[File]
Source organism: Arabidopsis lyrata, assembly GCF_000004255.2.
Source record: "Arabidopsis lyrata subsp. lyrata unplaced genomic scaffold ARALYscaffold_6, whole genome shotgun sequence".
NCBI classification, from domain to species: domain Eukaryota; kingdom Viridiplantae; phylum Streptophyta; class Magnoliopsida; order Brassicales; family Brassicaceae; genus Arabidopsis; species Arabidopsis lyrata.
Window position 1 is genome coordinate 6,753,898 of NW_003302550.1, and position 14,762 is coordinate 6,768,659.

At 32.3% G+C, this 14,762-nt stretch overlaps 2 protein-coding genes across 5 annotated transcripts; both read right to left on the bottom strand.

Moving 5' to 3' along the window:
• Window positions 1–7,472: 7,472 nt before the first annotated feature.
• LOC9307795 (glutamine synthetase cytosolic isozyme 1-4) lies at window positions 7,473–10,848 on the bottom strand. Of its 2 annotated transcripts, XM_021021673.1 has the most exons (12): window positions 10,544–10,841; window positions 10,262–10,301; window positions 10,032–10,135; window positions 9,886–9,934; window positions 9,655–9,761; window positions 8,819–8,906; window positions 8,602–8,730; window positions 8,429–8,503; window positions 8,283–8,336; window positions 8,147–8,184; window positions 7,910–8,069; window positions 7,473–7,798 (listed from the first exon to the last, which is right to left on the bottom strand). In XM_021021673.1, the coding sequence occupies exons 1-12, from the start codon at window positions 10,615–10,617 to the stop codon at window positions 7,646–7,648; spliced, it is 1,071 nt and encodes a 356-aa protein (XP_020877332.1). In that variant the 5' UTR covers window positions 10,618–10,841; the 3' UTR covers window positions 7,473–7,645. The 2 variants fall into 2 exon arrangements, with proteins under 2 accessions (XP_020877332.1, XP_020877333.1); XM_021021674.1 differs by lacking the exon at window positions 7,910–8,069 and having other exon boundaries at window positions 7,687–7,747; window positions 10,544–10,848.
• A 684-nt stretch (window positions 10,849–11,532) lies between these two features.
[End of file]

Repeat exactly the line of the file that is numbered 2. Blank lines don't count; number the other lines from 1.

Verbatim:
Source record: "Arabidopsis lyrata subsp. lyrata unplaced genomic scaffold ARALYscaffold_6, whole genome shotgun sequence".